Category: WarnerMedia

Weapons of mass (value) destruction


This post is by Om Malik from On my Om


Telecom companies tend not to be particularly good at anything, including running their own businesses. They never seem to learn — only to spend incompetently on expansions into new markets involving content and media. I would go as far as to say that, when it comes to shareholder value, their repeated attempts at “diversification” are weapons of mass destruction. 

Three years ago, AT&T spent $85.4 billion (plus $23.3 billion in debt) to buy TimeWarner’s media business. AT&T dreamed of building out a streaming media platform to compete with Netflix, the current  (and likely future) big kahuna of the streaming revolution. That misadventure is coming to an end.

So is another ill-planned fling. In 2014, AT&T spent almost $67 billion (with $18.6 billion in debt) and bought DIRECTV. Earlier this year, AT&T hived off its three video businesses into a new company. This entity includes DIRECTV, AT&T’s fiber-to-the-home TV service called U-Verse, and something called AT&T TV. The new entity is unimaginatively called DIRECTV (New DIRECTV.) It’s hard to believe people got paid for this.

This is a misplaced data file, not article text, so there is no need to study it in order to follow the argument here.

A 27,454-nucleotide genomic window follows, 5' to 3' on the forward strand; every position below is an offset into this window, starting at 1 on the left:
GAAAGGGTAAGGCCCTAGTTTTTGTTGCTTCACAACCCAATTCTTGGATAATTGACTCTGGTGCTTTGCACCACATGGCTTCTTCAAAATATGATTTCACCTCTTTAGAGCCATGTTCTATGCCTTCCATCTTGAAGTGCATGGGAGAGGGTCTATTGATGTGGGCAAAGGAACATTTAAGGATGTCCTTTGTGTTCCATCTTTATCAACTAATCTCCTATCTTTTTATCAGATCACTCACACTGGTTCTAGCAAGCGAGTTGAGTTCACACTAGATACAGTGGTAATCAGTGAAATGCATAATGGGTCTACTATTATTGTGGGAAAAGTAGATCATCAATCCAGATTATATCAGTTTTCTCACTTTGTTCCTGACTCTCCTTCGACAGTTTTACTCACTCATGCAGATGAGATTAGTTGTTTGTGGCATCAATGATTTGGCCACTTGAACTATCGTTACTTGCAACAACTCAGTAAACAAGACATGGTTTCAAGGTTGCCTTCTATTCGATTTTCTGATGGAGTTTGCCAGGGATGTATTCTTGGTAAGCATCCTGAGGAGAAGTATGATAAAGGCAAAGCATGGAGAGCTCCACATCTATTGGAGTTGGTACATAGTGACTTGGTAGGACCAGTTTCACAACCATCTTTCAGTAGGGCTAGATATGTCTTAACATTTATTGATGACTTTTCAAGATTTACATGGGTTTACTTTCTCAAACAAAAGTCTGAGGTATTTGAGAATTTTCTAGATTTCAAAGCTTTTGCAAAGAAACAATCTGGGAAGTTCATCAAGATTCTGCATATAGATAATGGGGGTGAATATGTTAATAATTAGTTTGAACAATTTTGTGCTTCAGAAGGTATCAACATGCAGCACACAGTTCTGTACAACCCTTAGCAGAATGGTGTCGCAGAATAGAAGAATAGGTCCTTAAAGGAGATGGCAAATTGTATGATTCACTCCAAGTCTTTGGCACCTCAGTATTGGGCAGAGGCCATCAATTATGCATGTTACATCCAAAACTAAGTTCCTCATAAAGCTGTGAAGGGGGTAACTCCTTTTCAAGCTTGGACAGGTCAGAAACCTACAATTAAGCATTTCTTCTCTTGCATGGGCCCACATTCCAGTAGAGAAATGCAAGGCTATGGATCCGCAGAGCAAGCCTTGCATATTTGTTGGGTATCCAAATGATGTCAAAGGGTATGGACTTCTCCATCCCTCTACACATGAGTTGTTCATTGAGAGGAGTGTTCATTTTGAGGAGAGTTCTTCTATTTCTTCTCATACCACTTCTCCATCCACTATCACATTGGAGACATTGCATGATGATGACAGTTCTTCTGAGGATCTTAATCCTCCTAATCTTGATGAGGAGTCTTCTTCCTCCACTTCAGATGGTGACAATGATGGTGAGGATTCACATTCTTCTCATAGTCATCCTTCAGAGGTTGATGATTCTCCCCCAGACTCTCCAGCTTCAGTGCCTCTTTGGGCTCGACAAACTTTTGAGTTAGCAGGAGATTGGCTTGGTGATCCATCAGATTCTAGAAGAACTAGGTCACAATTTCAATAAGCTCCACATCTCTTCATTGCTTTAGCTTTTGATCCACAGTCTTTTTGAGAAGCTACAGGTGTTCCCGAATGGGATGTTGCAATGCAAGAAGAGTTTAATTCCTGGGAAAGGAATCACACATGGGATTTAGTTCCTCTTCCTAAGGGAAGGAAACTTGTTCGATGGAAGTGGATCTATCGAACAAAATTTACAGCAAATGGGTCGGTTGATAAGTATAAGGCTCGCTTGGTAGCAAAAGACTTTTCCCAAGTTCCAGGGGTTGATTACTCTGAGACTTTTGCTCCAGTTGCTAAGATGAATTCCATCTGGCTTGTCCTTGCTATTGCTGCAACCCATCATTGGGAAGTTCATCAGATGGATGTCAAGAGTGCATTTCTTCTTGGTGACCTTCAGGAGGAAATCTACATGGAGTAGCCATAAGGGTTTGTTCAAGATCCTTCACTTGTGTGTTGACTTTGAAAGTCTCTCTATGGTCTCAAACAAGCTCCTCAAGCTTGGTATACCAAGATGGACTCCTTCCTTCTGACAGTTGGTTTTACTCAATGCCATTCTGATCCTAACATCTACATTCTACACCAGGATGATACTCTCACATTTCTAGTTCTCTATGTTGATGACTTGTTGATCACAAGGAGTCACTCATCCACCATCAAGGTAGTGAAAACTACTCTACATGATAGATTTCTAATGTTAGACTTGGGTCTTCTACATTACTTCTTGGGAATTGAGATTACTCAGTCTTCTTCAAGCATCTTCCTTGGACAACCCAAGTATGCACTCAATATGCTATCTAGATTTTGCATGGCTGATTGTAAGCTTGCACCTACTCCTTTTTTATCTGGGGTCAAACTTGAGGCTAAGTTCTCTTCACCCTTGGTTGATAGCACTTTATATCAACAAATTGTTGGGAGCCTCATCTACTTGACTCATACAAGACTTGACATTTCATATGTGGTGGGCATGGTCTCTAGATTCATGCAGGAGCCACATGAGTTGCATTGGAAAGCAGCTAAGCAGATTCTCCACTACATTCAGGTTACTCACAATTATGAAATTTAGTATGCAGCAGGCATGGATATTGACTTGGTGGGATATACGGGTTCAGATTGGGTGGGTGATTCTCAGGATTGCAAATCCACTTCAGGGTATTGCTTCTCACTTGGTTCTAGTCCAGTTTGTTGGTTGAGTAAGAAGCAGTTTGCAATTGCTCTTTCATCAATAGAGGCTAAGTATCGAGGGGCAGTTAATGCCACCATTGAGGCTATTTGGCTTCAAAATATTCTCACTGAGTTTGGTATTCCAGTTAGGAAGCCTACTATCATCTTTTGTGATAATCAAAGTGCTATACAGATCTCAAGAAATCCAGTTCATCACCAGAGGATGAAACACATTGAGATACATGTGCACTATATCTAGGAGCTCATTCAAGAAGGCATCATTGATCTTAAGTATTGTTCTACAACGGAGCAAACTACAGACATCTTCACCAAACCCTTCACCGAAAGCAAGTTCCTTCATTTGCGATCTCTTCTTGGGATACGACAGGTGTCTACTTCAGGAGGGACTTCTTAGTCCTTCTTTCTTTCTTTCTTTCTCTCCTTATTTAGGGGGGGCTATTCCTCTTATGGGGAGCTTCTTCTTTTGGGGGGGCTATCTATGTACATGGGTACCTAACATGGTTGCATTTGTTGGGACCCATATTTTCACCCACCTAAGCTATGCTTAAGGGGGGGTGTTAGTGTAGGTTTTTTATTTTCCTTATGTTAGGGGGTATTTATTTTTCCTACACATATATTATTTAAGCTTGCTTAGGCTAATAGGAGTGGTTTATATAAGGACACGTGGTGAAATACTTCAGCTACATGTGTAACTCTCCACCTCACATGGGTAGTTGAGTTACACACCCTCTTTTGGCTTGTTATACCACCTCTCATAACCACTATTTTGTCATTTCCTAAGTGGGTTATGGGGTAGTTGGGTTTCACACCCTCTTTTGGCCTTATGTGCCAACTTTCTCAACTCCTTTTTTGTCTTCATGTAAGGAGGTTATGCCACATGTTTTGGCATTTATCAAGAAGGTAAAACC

The final pick is a not so-so ironic name choice

Here is the kicker: TPG, the private-equity giant, got 30 percent ownership of the new company and valued the company at $16.25 billion, a third of what AT&T paid in cash, and less than the debt it took on when it bought DIRECTV. TPG paid $1.8 (Read more...)

Gillmor Gang: HBO Plus



With one fell swoop, WarnerMedia eradicated the status quo in Hollywood, turning its 2021 feature film schedule on its head. Well, not quite. By moving 2021’s theatrical releases to both physical and digital theaters, the AT&T affiliate gave us a reason to sign up for its HBOMax streaming service. With a simultaneous window of one month per title, the idea is that the vaccines will govern the timetable for viable return to movies plus popcorn.

Streaming has picked the lock on our path to the future. Even Donald Trump thinks so. Faced with open refusal by the networks to carry his rants about the election, he’s taken to Facebook Live to produce “press conferences” with his own cameras and no press. These shows are designed to fuel contributions of (so far) 200 million dollars to fund what in essence will be a nonstop infomercial campaign for the 2024 election. One problem: I don’t think it will work.

Instead, millions of Americans will begin to turn working from home into living through work. Digital networks like Zoom are becoming a superhighway for transforming ideas into post-pandemic realities. As the vaccines take root, we’ll inexorably restore the dream of mobility, the feeling of hitting the open road in search of our dreams. Only this time, we’re taking our families, friends, and coworkers with us. The rise of digital devices and notifications is disrupting the old business models and replacing them with next best step workflow.

We know what the office gives us: (Read more...)